1 : the capability of a strained body to recover its size and shape after deformation caused especially by compressive stress
2 : an ability to recover from or adjust easily to misfortune or change
In anticipation of a presentation I will be giving, I talked with Kim Dority about the essential ingredients for a successful information professional. Without hesitation, she said “resilience.”
I nodded to myself and added it to my PowerPoint presentation. But since then, I’ve been thinking: what does resilience really mean? It could mean that, like a punching clown, when you get knocked down, you have the wherewithal to get back up again. Certainly, this is a good trait as it takes character to “get back in the race”, but when you are down, you know there’s got to be a better way.
Last week I heard a sustainable energy engineer talk about “building resilience into a system.” He was saying that rather than optimizing a system, you could increase strength and increase the possibility of success through building alternative pathways. Alternative pathways to success –now that is very relevant to the information professional right now.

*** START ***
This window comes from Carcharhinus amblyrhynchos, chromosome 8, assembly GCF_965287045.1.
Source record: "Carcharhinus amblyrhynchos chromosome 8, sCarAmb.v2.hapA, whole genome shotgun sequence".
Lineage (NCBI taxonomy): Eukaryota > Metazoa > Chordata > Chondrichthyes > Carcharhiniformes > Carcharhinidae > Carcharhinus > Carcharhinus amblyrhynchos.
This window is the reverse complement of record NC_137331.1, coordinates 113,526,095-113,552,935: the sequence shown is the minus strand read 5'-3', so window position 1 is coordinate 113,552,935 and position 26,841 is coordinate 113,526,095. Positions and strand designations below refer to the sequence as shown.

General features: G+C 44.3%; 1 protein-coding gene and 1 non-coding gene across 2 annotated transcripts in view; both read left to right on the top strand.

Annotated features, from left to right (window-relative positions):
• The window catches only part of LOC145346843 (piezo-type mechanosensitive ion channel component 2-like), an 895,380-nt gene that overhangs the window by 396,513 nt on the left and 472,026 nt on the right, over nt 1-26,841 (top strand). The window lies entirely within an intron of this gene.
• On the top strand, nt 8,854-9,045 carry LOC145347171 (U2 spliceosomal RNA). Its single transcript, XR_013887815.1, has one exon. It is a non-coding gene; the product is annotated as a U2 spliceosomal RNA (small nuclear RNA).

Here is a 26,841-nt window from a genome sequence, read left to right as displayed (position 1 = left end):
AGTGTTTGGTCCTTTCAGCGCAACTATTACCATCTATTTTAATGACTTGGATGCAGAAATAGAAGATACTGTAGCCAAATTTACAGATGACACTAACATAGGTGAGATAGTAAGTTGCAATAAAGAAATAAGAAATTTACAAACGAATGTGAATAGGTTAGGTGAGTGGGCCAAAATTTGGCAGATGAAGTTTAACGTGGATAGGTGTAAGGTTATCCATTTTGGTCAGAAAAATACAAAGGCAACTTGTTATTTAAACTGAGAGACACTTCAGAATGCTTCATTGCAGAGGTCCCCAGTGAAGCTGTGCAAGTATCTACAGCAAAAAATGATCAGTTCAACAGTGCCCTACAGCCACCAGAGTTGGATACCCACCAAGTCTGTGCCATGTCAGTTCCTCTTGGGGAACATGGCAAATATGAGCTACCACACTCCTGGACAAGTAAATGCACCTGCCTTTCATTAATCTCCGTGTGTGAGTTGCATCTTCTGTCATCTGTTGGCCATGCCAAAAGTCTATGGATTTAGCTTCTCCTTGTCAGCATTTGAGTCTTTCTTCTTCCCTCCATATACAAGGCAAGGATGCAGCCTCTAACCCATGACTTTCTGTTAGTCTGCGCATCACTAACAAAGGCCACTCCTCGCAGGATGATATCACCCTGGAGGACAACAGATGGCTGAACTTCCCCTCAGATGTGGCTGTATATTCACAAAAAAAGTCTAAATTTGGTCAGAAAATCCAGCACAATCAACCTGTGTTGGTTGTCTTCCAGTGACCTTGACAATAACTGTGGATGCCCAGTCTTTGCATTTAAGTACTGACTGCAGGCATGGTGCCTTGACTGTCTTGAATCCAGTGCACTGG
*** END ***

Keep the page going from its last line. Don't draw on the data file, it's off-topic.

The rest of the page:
So, I asked Kim for a little more insight on her version of resilience, and here’s her take on it:
“The ability to “get back up” is a part of the definition of resiliency, and especially speaks to issues of character and determination and confidence. But I also think that an ability and willingness to learn from our experiences, good and bad, is what turns the “getting back up” into making forward progress toward wisdom, and greater success, however one defines it.”
Resiliency to Kim means:
Kim continued with a good metaphor: body surfing, which has passive and active components. “I liken resiliency to body surfing, where your goal is to use the energy of the wave to achieve your goal. Everything I need to know I learned bodysurfing in Southern California…
That’s kind of how I think about resiliency! I think its critical issue for information pros!”